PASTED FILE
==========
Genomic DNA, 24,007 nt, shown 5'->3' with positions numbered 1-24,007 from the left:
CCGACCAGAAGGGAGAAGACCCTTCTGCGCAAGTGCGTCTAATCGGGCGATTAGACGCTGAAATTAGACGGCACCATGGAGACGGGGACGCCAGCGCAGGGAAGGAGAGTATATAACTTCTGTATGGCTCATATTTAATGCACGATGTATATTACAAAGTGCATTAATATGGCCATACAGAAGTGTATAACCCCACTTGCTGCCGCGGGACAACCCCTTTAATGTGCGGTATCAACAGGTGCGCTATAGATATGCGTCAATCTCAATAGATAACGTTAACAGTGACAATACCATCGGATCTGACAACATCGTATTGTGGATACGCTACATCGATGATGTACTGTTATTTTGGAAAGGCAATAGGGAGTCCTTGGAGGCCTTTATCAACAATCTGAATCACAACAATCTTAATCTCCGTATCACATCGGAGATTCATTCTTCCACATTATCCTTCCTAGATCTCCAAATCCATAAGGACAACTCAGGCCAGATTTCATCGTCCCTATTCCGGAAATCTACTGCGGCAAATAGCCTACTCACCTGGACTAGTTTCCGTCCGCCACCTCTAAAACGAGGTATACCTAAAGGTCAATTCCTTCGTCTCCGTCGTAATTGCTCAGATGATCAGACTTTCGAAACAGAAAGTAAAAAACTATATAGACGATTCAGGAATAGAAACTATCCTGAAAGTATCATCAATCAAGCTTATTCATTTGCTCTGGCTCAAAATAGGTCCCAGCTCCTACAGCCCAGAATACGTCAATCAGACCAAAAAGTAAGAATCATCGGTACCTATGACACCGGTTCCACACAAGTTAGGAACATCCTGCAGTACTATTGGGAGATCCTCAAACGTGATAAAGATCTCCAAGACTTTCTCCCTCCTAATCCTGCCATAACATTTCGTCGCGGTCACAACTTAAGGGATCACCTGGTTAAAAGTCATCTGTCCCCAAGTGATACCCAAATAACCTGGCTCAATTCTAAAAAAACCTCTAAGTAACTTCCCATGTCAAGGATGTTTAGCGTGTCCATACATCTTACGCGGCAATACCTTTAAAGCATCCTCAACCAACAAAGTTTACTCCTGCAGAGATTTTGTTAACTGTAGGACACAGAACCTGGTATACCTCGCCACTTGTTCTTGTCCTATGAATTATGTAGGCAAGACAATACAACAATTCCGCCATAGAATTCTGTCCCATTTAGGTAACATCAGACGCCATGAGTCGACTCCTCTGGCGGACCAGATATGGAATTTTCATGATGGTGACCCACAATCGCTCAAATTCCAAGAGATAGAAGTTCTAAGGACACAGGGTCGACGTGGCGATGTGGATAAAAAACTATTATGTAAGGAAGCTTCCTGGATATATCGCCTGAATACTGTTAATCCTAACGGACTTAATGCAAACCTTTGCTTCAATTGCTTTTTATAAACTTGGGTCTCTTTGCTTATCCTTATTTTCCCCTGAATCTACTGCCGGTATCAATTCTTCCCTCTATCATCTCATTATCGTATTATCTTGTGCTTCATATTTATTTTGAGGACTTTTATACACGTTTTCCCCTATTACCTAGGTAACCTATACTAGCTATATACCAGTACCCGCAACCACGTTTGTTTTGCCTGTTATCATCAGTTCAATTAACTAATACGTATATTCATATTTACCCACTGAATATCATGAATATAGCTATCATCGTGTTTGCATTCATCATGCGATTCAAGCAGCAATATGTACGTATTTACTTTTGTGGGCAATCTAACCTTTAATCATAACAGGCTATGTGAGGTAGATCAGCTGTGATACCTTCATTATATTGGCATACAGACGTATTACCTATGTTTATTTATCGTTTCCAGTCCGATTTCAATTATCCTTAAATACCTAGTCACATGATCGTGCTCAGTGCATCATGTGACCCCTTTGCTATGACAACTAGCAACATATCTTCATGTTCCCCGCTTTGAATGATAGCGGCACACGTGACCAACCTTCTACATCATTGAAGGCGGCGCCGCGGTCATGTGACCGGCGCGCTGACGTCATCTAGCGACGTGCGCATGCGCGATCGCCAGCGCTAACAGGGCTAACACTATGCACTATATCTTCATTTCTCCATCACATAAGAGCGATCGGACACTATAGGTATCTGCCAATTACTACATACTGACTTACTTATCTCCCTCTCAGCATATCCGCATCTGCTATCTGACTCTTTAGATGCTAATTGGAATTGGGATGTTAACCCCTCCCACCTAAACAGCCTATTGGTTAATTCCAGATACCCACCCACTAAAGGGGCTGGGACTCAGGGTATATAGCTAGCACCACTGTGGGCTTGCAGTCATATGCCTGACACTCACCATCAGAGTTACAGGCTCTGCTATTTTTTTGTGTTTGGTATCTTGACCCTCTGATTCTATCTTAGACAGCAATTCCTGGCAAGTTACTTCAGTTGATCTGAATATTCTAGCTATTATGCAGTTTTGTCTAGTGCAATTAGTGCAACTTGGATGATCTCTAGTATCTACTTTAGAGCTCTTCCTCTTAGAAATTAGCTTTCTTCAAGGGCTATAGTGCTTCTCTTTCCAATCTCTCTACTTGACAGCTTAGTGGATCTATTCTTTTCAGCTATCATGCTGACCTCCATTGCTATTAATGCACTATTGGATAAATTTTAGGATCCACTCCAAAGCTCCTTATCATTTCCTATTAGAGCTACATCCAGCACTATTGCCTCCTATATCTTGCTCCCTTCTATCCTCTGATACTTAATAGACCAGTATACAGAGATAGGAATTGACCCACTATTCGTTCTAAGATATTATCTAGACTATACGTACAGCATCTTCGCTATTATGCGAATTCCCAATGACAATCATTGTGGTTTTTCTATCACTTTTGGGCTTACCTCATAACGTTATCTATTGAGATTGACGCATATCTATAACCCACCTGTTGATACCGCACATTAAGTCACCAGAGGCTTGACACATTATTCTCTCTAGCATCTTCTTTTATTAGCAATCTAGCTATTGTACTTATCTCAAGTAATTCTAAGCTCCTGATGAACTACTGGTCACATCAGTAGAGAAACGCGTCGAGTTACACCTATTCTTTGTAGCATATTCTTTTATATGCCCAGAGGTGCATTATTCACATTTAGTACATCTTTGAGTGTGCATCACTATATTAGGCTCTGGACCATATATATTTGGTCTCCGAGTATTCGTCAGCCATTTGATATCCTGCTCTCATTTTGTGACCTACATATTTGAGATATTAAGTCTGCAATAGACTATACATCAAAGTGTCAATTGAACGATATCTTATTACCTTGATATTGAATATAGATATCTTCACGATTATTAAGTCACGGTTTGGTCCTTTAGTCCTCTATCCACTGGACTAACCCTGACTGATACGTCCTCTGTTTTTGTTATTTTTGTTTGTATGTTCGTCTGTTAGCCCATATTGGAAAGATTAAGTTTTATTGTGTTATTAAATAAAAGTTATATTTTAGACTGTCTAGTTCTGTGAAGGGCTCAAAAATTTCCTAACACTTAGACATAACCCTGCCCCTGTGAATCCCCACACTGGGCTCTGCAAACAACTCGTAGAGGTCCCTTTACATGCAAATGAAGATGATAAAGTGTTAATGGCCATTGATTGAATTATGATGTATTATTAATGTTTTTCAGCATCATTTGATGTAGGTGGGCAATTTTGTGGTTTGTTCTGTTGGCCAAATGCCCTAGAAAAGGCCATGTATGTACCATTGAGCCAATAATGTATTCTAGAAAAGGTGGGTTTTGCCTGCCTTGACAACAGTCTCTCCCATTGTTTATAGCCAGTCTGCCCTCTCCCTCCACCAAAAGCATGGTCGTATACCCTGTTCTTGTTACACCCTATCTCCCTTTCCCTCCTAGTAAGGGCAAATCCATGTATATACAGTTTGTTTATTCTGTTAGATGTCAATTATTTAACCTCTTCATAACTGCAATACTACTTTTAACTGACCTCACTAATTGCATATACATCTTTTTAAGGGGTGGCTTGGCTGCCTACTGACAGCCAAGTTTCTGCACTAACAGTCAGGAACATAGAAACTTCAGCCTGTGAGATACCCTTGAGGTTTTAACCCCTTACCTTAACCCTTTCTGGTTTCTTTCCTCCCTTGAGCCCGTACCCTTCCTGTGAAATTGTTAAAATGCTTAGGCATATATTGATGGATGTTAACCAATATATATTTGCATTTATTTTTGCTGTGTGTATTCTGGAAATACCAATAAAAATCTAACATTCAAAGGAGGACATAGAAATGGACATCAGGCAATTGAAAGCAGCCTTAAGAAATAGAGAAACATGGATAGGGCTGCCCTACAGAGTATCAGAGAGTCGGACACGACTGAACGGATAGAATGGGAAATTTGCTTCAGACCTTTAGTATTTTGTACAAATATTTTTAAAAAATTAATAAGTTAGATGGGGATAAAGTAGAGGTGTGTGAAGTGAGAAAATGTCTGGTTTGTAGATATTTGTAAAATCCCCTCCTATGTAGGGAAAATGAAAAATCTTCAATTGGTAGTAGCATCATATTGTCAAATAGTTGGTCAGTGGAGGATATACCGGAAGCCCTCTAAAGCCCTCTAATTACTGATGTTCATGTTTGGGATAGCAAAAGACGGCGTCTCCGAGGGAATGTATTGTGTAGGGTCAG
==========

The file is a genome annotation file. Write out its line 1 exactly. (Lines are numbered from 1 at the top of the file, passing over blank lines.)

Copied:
Genomic DNA, 24,007 nt, shown 5'->3' with positions numbered 1-24,007 from the left: